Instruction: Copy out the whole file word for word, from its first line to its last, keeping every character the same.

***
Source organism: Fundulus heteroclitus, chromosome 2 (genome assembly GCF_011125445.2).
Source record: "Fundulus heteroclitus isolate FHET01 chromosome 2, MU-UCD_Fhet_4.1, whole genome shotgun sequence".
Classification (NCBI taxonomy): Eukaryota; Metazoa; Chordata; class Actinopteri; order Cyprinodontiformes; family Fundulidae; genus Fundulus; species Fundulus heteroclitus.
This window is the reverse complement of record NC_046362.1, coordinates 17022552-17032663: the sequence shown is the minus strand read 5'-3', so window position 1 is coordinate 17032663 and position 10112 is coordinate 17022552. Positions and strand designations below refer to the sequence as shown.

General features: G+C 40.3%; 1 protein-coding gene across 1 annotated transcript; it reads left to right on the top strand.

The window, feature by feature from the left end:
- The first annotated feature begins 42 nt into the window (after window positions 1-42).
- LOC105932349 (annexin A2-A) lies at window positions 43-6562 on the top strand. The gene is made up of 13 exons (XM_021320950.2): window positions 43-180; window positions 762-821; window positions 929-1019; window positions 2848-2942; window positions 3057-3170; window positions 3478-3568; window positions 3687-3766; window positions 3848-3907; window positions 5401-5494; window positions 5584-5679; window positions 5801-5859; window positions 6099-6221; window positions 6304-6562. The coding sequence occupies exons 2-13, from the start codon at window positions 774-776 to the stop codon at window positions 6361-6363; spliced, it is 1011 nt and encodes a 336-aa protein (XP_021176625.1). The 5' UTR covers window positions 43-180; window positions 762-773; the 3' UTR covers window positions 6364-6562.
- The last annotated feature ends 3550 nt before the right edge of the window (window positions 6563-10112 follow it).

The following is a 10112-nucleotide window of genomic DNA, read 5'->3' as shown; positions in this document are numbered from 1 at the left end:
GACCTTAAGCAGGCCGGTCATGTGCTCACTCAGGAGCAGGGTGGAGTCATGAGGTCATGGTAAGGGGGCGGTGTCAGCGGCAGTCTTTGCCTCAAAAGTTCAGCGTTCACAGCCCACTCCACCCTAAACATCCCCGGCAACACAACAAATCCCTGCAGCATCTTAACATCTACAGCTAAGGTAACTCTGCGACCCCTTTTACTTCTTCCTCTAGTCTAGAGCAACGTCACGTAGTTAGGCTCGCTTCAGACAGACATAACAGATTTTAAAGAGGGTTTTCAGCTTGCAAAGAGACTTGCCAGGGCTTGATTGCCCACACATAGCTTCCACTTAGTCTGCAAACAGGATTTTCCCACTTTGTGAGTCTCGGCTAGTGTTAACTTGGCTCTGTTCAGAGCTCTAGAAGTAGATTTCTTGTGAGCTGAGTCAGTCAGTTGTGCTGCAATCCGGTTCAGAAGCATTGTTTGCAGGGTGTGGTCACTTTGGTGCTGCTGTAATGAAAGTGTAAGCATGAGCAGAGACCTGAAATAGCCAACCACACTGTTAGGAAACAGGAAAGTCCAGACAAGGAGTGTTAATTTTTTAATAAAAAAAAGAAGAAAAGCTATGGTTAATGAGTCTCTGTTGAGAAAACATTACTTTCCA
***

Source organism: Fundulus heteroclitus, chromosome 2 (genome assembly GCF_011125445.2).
Source record: "Fundulus heteroclitus isolate FHET01 chromosome 2, MU-UCD_Fhet_4.1, whole genome shotgun sequence".
Classification (NCBI taxonomy): Eukaryota; Metazoa; Chordata; class Actinopteri; order Cyprinodontiformes; family Fundulidae; genus Fundulus; species Fundulus heteroclitus.
This window is the reverse complement of record NC_046362.1, coordinates 17022552-17032663: the sequence shown is the minus strand read 5'-3', so window position 1 is coordinate 17032663 and position 10112 is coordinate 17022552. Positions and strand designations below refer to the sequence as shown.

General features: G+C 40.3%; 1 protein-coding gene across 1 annotated transcript; it reads left to right on the top strand.

The window, feature by feature from the left end:
- The first annotated feature begins 42 nt into the window (after window positions 1-42).
- LOC105932349 (annexin A2-A) lies at window positions 43-6562 on the top strand. The gene is made up of 13 exons (XM_021320950.2): window positions 43-180; window positions 762-821; window positions 929-1019; window positions 2848-2942; window positions 3057-3170; window positions 3478-3568; window positions 3687-3766; window positions 3848-3907; window positions 5401-5494; window positions 5584-5679; window positions 5801-5859; window positions 6099-6221; window positions 6304-6562. The coding sequence occupies exons 2-13, from the start codon at window positions 774-776 to the stop codon at window positions 6361-6363; spliced, it is 1011 nt and encodes a 336-aa protein (XP_021176625.1). The 5' UTR covers window positions 43-180; window positions 762-773; the 3' UTR covers window positions 6364-6562.
- The last annotated feature ends 3550 nt before the right edge of the window (window positions 6563-10112 follow it).

The following is a 10112-nucleotide window of genomic DNA, read 5'->3' as shown; positions in this document are numbered from 1 at the left end:
GACCTTAAGCAGGCCGGTCATGTGCTCACTCAGGAGCAGGGTGGAGTCATGAGGTCATGGTAAGGGGGCGGTGTCAGCGGCAGTCTTTGCCTCAAAAGTTCAGCGTTCACAGCCCACTCCACCCTAAACATCCCCGGCAACACAACAAATCCCTGCAGCATCTTAACATCTACAGCTAAGGTAACTCTGCGACCCCTTTTACTTCTTCCTCTAGTCTAGAGCAACGTCACGTAGTTAGGCTCGCTTCAGACAGACATAACAGATTTTAAAGAGGGTTTTCAGCTTGCAAAGAGACTTGCCAGGGCTTGATTGCCCACACATAGCTTCCACTTAGTCTGCAAACAGGATTTTCCCACTTTGTGAGTCTCGGCTAGTGTTAACTTGGCTCTGTTCAGAGCTCTAGAAGTAGATTTCTTGTGAGCTGAGTCAGTCAGTTGTGCTGCAATCCGGTTCAGAAGCATTGTTTGCAGGGTGTGGTCACTTTGGTGCTGCTGTAATGAAAGTGTAAGCATGAGCAGAGACCTGAAATAGCCAACCACACTGTTAGGAAACAGGAAAGTCCAGACAAGGAGTGTTAATTTTTTAATAAAAAAAAGAAGAAAAGCTATGGTTAATGAGTCTCTGTTGAGAAAACATTACTTTCCA